Archive for August, 2010


India’s Independence Day No. 64

August 15th, 2010

I got an email from my uncle Alu in Delhi this morning reminding me it was India’s Independence Day and I struggled to figure out what it meant to me personally. It was a sunny Saturday in Los Angeles and I was primarily preoccupied with how to fit yoga and a trip to the farmer’s market into my schedule before noon.

But when I got the email, gynecologist the first thing I thought of was Gandhi – not in his celebrated image – but Gandhi, the young, vulnerable outsider in South Africa and in England. It struck me that the man who so greatly influenced India’s liberation and post-colonial identity had his most formative experiences as an immigrant — an Indian living outside of India.

He put up with physical assault in South Africa (not pressing charges) and burning social slights in England – but all that went into the philosophy he was building. This was a man who for better or for worse tried to assimilate and did a pretty great job of it. He read all the right books, and wore all the right clothes to fit into Western society.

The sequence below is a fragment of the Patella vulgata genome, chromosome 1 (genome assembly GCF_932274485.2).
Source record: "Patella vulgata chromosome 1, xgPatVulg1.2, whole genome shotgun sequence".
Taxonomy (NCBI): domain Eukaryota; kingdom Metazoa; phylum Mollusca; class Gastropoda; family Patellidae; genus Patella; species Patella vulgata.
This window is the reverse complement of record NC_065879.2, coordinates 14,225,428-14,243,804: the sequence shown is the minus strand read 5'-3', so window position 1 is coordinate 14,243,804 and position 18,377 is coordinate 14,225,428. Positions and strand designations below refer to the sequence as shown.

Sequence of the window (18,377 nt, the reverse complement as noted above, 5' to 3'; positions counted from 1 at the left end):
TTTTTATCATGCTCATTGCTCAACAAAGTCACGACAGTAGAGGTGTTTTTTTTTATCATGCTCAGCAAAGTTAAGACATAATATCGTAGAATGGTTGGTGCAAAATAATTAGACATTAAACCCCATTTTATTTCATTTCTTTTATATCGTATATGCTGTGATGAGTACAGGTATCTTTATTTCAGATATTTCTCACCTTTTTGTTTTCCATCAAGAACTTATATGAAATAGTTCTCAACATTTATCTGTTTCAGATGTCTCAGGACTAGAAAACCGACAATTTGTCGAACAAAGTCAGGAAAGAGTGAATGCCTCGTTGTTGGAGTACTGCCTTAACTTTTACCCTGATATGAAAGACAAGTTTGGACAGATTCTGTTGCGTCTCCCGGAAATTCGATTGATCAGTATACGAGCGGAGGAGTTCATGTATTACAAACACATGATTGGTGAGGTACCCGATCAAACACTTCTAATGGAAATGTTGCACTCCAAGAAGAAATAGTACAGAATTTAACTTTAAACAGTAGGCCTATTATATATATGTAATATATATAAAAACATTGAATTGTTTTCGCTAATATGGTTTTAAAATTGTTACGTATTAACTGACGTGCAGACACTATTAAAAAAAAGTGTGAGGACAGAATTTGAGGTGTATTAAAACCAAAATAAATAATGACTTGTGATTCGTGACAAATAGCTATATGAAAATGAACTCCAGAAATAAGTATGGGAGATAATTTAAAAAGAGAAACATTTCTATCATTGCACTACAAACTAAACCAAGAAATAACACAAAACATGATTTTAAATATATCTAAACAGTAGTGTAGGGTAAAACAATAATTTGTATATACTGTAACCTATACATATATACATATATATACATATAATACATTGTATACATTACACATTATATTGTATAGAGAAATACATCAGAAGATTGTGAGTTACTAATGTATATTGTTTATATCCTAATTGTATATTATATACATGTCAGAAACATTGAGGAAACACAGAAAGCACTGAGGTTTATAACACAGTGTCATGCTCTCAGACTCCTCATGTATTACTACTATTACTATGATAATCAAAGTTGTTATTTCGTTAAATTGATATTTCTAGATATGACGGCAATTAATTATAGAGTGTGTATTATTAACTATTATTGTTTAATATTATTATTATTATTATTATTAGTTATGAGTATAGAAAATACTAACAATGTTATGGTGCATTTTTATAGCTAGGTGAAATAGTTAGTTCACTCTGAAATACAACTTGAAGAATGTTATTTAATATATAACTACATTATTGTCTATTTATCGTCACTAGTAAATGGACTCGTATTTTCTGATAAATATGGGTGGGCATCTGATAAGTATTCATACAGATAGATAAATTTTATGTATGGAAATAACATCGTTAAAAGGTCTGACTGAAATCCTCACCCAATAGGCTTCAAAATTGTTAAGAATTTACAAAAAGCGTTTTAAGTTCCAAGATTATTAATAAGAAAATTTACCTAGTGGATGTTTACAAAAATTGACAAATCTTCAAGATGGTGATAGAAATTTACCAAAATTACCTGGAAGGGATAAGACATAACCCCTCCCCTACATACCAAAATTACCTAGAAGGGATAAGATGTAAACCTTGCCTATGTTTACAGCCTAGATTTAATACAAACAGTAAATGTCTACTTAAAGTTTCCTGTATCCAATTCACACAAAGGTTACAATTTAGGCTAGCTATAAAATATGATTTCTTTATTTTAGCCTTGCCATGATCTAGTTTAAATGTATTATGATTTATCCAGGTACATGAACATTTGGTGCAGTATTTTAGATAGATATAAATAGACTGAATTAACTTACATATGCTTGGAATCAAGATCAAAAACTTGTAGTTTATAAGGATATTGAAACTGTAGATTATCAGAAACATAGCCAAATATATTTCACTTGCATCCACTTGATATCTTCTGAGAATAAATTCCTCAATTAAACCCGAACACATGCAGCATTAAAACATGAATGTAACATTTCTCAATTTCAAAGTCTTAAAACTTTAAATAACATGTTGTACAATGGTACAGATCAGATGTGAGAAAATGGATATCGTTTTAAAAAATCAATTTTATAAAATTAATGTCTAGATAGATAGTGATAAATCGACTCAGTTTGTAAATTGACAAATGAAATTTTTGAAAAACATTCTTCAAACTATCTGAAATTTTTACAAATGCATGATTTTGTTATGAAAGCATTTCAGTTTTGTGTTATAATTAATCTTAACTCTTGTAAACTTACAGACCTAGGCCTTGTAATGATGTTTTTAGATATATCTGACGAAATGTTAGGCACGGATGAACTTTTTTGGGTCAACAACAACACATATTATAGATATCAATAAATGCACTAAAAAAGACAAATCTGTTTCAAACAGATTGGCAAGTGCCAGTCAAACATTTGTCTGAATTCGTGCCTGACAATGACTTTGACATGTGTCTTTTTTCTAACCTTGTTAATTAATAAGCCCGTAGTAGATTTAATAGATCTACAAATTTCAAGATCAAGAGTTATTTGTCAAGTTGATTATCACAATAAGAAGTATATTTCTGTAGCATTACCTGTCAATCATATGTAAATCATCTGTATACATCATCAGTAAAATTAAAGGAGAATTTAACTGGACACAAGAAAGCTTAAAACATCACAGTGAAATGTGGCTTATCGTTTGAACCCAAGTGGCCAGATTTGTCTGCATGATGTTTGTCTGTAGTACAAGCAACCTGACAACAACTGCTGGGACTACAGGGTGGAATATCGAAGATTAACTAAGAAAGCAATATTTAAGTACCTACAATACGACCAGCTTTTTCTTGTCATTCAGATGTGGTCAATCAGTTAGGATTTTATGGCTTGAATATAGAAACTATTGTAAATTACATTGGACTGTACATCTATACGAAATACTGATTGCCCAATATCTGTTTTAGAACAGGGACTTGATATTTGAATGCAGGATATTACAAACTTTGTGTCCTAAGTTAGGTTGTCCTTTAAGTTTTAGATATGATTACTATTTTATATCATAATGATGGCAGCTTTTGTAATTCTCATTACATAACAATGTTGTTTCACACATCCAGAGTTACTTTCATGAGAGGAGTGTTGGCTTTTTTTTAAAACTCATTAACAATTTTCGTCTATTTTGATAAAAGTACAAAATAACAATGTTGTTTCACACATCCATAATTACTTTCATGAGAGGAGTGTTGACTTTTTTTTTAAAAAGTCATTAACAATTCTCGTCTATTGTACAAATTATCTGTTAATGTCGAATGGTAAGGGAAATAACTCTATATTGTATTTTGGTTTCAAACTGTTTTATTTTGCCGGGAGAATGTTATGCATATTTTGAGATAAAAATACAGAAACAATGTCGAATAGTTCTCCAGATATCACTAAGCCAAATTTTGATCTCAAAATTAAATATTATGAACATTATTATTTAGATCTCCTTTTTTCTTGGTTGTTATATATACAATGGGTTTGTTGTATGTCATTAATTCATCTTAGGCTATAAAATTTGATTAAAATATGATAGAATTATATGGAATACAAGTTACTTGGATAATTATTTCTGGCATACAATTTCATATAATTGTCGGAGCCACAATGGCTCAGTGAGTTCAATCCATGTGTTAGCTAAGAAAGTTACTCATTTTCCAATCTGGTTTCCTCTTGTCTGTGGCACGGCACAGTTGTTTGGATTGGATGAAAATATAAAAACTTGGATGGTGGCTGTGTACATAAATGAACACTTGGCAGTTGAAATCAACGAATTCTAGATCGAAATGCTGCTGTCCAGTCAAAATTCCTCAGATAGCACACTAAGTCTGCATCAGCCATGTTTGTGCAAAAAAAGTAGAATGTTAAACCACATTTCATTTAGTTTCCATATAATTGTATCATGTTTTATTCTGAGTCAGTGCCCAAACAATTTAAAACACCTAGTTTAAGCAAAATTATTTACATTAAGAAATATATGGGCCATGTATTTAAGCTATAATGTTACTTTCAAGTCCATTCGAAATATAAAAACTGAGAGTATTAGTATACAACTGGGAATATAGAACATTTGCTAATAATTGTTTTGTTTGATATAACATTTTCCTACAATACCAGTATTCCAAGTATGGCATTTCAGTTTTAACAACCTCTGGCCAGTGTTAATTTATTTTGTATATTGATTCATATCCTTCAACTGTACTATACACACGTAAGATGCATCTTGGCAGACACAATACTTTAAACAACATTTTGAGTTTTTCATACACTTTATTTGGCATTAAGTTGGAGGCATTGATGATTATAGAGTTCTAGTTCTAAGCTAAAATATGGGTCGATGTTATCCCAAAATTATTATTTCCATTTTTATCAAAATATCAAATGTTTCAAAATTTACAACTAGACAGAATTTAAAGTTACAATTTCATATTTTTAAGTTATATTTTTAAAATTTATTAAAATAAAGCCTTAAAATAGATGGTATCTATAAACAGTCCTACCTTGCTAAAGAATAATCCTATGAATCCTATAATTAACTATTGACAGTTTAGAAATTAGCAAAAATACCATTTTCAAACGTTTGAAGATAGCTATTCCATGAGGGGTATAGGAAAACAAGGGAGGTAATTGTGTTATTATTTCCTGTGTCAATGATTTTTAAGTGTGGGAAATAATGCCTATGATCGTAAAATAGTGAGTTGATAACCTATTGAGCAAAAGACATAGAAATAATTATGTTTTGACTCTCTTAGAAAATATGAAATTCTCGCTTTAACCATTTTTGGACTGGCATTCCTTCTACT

Did his search for an independent identity, not fully Indian, not fully western, impact his quest for the independence of a nation? What does Gandhi as immigrant mean for those of us living in the west, who have equivocal ties to India – sometimes feeling not quite ‘legit’ and other times feeling a strong pull homeward, even if we’re not quite sure what home means.

I felt welcomed by the opening remarks of India’s president, Pratibha Patil, in her address yesterday.

My Fellow Citizens,

On the eve of our 64th Independence Day, I extend my warmest greetings to all of you from all walks of life, living in India and overseas…I also compliment every citizen of this country whose hard work, productive prowess and enterprising zeal have put India among the front ranks of the nations of the world.

I’m glad my life in LA was touched by this moment. It is equally ours. And India’s future is as much our responsibility as that of our fellow citizens on the subcontinent. Full transcript printed in The Hindu.

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Classic, Sexy – Zeenath Aman & Nazia Hassan in Qurbani

August 6th, 2010

The soundtrack to Qurbani has to be considered an Indian (and Pakistani – because of Nazia Hassan) national treasure.  I couldn’t tell you the plot of Qurbani – I was too young.  But the movie poster/album cover with Zeenath Aman and of course, order Nazia Hassan on vocals on Aap Jaisa Koi Meri and Laila O Laila basically emblazoned on my young brain an early definition of sexy and glamorous.

Still haven’t heard a Bollywood song today that lives up to this deliciously sweet number.  Enjoy!  And don’t miss those boots!

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